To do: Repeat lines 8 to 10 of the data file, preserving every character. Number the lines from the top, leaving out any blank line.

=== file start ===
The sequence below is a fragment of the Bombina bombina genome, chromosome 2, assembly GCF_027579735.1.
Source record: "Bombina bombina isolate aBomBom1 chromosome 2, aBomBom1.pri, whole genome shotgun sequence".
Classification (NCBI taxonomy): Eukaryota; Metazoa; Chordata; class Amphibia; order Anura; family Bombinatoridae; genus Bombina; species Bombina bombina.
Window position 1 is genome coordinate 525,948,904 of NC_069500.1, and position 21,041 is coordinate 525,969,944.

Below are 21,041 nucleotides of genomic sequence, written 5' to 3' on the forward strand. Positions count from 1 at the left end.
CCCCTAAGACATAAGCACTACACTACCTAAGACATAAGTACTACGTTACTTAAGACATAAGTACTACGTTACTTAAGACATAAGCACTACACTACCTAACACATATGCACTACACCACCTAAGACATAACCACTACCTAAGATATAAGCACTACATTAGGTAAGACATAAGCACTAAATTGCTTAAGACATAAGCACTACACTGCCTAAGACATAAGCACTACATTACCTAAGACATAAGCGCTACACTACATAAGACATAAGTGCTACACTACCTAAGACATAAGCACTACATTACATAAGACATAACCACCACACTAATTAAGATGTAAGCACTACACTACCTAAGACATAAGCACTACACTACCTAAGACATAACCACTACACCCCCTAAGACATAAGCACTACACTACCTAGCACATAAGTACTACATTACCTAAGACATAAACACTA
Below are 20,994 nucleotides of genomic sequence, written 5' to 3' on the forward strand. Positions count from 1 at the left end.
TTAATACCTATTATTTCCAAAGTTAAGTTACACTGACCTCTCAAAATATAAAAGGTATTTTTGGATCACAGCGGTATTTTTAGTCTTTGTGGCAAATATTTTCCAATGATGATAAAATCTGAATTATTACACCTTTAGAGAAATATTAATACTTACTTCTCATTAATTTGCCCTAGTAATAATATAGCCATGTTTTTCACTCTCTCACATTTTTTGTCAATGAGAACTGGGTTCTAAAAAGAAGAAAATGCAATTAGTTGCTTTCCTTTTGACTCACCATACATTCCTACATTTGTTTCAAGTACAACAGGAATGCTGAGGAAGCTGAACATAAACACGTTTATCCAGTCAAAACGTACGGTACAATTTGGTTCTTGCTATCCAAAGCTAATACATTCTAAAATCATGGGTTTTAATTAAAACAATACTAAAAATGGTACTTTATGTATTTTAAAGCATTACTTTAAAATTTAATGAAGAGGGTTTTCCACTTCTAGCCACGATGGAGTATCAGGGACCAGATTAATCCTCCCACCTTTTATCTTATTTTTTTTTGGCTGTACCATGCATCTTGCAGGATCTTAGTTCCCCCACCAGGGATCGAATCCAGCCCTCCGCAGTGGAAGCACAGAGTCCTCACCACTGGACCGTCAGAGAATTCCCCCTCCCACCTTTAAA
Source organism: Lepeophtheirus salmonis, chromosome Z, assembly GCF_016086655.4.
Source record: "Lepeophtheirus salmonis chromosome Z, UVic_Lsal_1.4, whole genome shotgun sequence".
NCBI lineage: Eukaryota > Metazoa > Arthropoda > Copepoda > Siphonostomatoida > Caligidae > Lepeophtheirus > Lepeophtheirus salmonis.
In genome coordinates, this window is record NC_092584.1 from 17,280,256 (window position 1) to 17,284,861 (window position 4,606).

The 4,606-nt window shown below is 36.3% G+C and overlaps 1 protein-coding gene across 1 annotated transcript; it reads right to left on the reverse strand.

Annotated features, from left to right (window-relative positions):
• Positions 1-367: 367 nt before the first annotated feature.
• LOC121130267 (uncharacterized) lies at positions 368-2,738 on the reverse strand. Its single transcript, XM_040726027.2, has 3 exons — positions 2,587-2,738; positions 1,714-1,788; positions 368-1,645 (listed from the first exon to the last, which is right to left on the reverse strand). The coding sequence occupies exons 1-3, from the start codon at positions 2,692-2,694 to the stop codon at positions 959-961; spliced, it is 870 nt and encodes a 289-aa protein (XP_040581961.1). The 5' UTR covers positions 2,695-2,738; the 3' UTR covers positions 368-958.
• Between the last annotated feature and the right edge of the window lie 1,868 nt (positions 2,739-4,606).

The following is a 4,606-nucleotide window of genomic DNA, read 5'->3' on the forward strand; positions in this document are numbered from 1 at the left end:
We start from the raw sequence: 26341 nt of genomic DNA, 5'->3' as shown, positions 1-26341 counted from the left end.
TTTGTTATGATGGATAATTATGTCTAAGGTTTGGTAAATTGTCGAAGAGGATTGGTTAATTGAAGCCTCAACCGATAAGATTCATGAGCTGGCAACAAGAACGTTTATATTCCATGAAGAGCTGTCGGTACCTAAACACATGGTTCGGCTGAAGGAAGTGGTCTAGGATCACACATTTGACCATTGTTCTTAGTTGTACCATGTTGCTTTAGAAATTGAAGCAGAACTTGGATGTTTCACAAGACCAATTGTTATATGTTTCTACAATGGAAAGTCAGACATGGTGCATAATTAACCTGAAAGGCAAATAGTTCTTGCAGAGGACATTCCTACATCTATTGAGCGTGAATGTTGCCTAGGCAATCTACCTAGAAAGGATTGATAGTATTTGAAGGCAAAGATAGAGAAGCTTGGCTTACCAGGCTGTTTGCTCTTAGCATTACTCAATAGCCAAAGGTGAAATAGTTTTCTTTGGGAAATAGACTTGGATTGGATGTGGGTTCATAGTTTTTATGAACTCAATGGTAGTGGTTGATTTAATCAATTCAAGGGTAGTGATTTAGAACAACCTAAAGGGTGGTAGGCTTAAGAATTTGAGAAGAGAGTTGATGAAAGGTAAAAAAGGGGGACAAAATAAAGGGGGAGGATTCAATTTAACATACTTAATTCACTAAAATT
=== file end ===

TTAATACCTATTATTTCCAAAGTTAAGTTACACTGACCTCTCAAAATATAAAAGGTATTTTTGGATCACAGCGGTATTTTTAGTCTTTGTGGCAAATATTTTCCAATGATGATAAAATCTGAATTATTACACCTTTAGAGAAATATTAATACTTACTTCTCATTAATTTGCCCTAGTAATAATATAGCCATGTTTTTCACTCTCTCACATTTTTTGTCAATGAGAACTGGGTTCTAAAAAGAAGAAAATGCAATTAGTTGCTTTCCTTTTGACTCACCATACATTCCTACATTTGTTTCAAGTACAACAGGAATGCTGAGGAAGCTGAACATAAACACGTTTATCCAGTCAAAACGTACGGTACAATTTGGTTCTTGCTATCCAAAGCTAATACATTCTAAAATCATGGGTTTTAATTAAAACAATACTAAAAATGGTACTTTATGTATTTTAAAGCATTACTTTAAAATTTAATGAAGAGGGTTTTCCACTTCTAGCCACGATGGAGTATCAGGGACCAGATTAATCCTCCCACCTTTTATCTTATTTTTTTTTGGCTGTACCATGCATCTTGCAGGATCTTAGTTCCCCCACCAGGGATCGAATCCAGCCCTCCGCAGTGGAAGCACAGAGTCCTCACCACTGGACCGTCAGAGAATTCCCCCTCCCACCTTTAAA
Source organism: Lepeophtheirus salmonis, chromosome Z, assembly GCF_016086655.4.
Source record: "Lepeophtheirus salmonis chromosome Z, UVic_Lsal_1.4, whole genome shotgun sequence".